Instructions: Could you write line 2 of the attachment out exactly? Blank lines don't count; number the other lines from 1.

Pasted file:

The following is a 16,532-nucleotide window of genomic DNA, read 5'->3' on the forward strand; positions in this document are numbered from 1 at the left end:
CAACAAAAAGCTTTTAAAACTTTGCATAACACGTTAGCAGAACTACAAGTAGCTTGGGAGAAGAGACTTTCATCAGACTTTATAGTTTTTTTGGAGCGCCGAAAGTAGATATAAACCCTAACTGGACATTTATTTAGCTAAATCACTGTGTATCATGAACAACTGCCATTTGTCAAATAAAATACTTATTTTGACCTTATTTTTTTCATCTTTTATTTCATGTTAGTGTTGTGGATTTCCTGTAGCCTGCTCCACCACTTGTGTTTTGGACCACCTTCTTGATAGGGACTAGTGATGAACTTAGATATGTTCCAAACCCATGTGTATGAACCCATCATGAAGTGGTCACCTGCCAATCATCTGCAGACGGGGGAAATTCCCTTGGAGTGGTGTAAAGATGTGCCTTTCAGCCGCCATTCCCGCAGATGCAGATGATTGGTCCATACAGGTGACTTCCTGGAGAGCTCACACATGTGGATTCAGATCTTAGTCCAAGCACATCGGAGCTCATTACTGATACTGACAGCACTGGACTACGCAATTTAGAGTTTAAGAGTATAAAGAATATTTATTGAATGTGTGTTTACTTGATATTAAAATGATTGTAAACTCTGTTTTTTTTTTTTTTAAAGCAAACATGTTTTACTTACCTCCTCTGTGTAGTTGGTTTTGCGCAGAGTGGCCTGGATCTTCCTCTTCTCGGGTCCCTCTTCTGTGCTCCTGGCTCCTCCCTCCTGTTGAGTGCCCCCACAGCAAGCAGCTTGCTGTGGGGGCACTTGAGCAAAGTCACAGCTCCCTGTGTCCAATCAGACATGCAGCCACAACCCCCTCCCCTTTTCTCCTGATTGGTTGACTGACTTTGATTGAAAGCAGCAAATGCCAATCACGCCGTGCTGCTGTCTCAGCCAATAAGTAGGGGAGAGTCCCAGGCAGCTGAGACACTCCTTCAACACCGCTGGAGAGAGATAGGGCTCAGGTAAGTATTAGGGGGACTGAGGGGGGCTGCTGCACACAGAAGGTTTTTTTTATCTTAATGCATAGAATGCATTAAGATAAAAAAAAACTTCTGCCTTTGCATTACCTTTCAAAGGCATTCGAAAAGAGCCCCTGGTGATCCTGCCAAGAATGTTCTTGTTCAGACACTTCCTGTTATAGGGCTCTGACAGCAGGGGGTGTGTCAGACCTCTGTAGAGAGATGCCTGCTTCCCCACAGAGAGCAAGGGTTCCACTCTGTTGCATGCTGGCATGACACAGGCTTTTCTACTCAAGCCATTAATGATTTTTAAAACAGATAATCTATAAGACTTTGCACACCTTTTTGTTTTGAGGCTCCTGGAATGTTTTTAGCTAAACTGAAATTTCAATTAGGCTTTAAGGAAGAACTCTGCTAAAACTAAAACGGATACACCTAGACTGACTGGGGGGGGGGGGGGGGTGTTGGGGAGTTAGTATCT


CAACAAAAAGCTTTTAAAACTTTGCATAACACGTTAGCAGAACTACAAGTAGCTTGGGAGAAGAGACTTTCATCAGACTTTATAGTTTTTTTGGAGCGCCGAAAGTAGATATAAACCCTAACTGGACATTTATTTAGCTAAATCACTGTGTATCATGAACAACTGCCATTTGTCAAATAAAATACTTATTTTGACCTTATTTTTTTCATCTTTTATTTCATGTTAGTGTTGTGGATTTCCTGTAGCCTGCTCCACCACTTGTGTTTTGGACCACCTTCTTGATAGGGACTAGTGATGAACTTAGATATGTTCCAAACCCATGTGTATGAACCCATCATGAAGTGGTCACCTGCCAATCATCTGCAGACGGGGGAAATTCCCTTGGAGTGGTGTAAAGATGTGCCTTTCAGCCGCCATTCCCGCAGATGCAGATGATTGGTCCATACAGGTGACTTCCTGGAGAGCTCACACATGTGGATTCAGATCTTAGTCCAAGCACATCGGAGCTCATTACTGATACTGACAGCACTGGACTACGCAATTTAGAGTTTAAGAGTATAAAGAATATTTATTGAATGTGTGTTTACTTGATATTAAAATGATTGTAAACTCTGTTTTTTTTTTTTTTAAAGCAAACATGTTTTACTTACCTCCTCTGTGTAGTTGGTTTTGCGCAGAGTGGCCTGGATCTTCCTCTTCTCGGGTCCCTCTTCTGTGCTCCTGGCTCCTCCCTCCTGTTGAGTGCCCCCACAGCAAGCAGCTTGCTGTGGGGGCACTTGAGCAAAGTCACAGCTCCCTGTGTCCAATCAGACATGCAGCCACAACCCCCTCCCCTTTTCTCCTGATTGGTTGACTGACTTTGATTGAAAGCAGCAAATGCCAATCACGCCGTGCTGCTGTCTCAGCCAATAAGTAGGGGAGAGTCCCAGGCAGCTGAGACACTCCTTCAACACCGCTGGAGAGAGATAGGGCTCAGGTAAGTATTAGGGGGACTGAGGGGGGCTGCTGCACACAGAAGGTTTTTTTTATCTTAATGCATAGAATGCATTAAGATAAAAAAAAACTTCTGCCTTTGCATTACCTTTCAAAGGCATTCGAAAAGAGCCCCTGGTGATCCTGCCAAGAATGTTCTTGTTCAGACACTTCCTGTTATAGGGCTCTGACAGCAGGGGGTGTGTCAGACCTCTGTAGAGAGATGCCTGCTTCCCCACAGAGAGCAAGGGTTCCACTCTGTTGCATGCTGGCATGACACAGGCTTTTCTACTCAAGCCATTAATGATTTTTAAAACAGATAATCTATAAGACTTTGCACACCTTTTTGTTTTGAGGCTCCTGGAATGTTTTTAGCTAAACTGAAATTTCAATTAGGCTTTAAGGAAGAACTCTGCTAAAACTAAAACGGATACACCTAGACTGACTGGGGGGGGGGGGGGGGTGTTGGGGAGTTAGTATCT